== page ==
Avaliado no Reino Unido em 22 de setembro de 2018
We are living through a portion of time on the cosmic calendar called the Stelliferous Age — the Age of Stars (which began more than 13 billion years ago). Stars produce energy in the form of light, heat and warmth. They also double as chemical factories, laboratories for stirring and mixing the elements, the birthplace of life, or the place where life’s ingredients are made. So when the Stelliferous Age passes (some 100 trillion years hence), life will too. A famous book says there is a season to everything. The season for life and living is now.
Yet we inhabit a tiny portion of cosmic real estate in the visible universe, an area whose dimensions encompass only five percent of the cosmos. That portion looks boundlessly immense to us — so immense that no one can properly picture it mentally. Yet most of the universe, roughly 95 percent, is totally unknown, as we haven’t yet solved the puzzle and paradox of how to see the invisible. Even so, not knowing its composition and properties, we can gauge its impact on the visible universe through gravity, observing the effects of light as it bends through spacetime. We know this strange world is there and that it’s extremely powerful.
The laws of physics, including those of thermodynamics, say inertia in the form entropy should be slowing the speed of our expanding universe, still growing 13.8 billion years after creation in the form of the Big Bang. But it isn’t slowing down. In fact, quite the opposite: it’s accelerating. How can this be?
The answer is dark matter and dark energy, vague labels for properties or qualities of reality we do not understand. Yes, we know little about our cosmic home, yet we know more now than our ancestors who preceded us over thousands of generations. We live in a great age of discovery, or at least one great to us, although the age may look like one of ignorance and superstition thousands of years from now if our descendants and their developing technologies are still here. They will be the ones to decode the composition and properties of dark matter and dark energy, each of which respectively makes up roughly 25 and 70 percent of the universe.
These ideas and many other fascinating ones are contained in this wonderful new book (2017) produced by DK Publishing in London. “The Astronomy Book” is part of a series DK is calling “Big Ideas Simply Explained”. Many people are probably thankful for this series, myself included. As such, the volume at hand here is a collection of knowledge that can teach one much about our cosmic home.
The book is laid out chronologically, as this is probably the best way to grasp its concepts (the logical linear order of before and after). ‘Before’ of course makes up most of the book, what we knew then (in the past) compared to what we know now. It begins in a section called “From Myth to Science, 600 BCE-1550 CE”. Some sections that follow are: “The Telescope Revolution, 1550-1750”; “The Rise of Astrophysics, 1850-1915”; “Atoms, Stars and Galaxies, 1915-1950”; “New Windows on the Universe, 1950-1975”; and “The Triumph of Technology, 1975-Present”.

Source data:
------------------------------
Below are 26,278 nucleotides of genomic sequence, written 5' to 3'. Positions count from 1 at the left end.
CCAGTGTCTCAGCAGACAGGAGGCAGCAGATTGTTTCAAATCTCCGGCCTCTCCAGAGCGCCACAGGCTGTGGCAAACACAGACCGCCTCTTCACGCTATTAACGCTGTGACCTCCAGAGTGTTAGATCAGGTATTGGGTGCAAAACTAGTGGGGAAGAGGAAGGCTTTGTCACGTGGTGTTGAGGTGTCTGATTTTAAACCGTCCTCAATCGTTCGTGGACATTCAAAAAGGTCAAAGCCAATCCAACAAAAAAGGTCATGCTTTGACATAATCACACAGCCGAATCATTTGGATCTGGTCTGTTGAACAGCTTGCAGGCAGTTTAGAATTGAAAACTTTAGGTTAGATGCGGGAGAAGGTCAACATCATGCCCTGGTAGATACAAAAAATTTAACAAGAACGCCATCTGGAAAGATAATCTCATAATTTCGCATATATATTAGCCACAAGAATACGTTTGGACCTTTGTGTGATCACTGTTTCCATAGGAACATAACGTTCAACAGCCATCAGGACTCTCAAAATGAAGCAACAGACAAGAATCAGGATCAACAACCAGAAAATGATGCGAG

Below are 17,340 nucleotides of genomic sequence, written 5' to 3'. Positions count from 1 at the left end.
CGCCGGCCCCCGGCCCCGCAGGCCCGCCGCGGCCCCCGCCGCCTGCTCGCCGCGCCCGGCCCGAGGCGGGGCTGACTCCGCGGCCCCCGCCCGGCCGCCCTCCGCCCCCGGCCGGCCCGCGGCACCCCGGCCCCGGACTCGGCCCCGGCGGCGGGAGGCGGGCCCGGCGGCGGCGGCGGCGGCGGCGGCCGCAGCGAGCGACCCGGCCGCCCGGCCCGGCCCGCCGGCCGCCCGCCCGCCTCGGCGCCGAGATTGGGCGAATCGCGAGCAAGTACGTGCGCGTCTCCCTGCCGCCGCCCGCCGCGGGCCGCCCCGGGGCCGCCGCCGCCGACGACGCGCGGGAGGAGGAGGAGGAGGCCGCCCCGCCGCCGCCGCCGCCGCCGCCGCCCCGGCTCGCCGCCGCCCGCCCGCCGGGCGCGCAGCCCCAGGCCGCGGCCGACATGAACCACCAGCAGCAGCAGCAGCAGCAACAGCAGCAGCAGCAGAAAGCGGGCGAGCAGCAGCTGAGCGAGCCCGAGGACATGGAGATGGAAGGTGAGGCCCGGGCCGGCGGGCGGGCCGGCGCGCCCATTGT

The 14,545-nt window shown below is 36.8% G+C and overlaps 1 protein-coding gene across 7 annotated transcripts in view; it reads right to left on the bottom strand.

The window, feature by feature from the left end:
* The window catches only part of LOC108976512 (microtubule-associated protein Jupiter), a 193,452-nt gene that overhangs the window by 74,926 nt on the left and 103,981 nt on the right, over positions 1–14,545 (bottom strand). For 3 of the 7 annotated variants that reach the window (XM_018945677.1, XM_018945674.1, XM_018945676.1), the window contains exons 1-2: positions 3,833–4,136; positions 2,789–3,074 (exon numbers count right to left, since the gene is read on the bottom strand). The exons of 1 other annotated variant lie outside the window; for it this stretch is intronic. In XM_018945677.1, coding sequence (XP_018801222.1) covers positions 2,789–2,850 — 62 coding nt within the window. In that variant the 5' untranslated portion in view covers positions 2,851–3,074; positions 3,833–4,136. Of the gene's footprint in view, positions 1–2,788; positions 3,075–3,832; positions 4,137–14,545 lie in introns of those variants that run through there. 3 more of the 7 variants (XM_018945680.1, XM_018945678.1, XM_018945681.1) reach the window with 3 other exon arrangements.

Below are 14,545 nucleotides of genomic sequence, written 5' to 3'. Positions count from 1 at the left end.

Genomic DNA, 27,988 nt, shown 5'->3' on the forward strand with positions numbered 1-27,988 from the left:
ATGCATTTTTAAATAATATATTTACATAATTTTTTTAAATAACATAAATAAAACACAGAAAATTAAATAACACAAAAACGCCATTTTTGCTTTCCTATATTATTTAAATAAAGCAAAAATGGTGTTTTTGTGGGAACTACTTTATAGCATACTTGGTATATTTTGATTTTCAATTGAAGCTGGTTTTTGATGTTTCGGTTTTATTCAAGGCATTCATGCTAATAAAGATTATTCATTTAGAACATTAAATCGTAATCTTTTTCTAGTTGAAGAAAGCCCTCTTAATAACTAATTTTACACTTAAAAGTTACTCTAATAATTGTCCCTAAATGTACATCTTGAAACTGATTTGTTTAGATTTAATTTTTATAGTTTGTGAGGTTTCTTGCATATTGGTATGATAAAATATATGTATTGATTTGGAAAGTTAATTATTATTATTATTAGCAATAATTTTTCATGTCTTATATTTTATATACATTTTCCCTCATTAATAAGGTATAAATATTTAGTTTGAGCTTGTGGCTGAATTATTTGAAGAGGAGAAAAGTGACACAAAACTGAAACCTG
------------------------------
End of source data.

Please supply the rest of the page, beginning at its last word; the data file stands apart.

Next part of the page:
The final section is the most recent of course (and perhaps most fascinating). A few of its subsections are: “Most of the Universe is missing (Dark matter)”; “Stars form from the inside out (inside giant molecular clouds)”; “Wrinkles in time (Observing the CMB)” — cosmic microwave background noise, echoes of the Big Bang; “Cosmic expansion is accelerating (Dark energy)”; and “Ripples through spacetime (Gravitational waves)”.
Each section is laid out simply with an easy-to-follow, eye-pleasing design that includes “In Context” sidebars; quotations from famous astronomers; colourful graphics, diagrams, illustrations; very little math and complicated equations; brief sidebar biographies of astronomers; and a “See Also” reference guide at the bottom of many pages, directing the reader to additional, relevant material by subject heading and page numbers.
Reference sections at the end of the book include a Directory of famous or influential astronomers (laid out chronologically), a Glossary of important terms, an Index, and an Acknowledgements page for editorial assistance and photo credits.
This isn’t a book to be read in one go, just as the night sky does not invite one long, sustained glance. Instead, it’s one to return to time and again as certain ideas and questions arise in the mind. The best questions usually begin with ‘How’. This is the basis or foundation of science. Then many ‘w’ questions may follow: ‘what’, “when’, ‘where’, ‘who’, ‘why’. It’s a primer for understanding home, your place in the cosmos: what this place is, where it came from, how and why it’s here, how you and life could ever come to be. So naturally it’s philosophical as well, as many of the best questions we ask ourselves are. We want to know things. Why? Science tries to answer this question too by studying the structure and evolution of the human brain. It’s part of our Faustian pact with the universe. It made us — or allowed us to become — thinking reeds, as Pascal loved to say.
We are wanderers, nomads, explorers on a long journey out of Africa, a journey that has now taken us intellectually to the heavens and stars in our desire to emotionally go home, retracing our steps to our birthplace. In a way, life is exactly this — one long homecoming, coming to terms with who you are and where you come from. This book, a wonderful thing, will hold your hand on the journey back through time.
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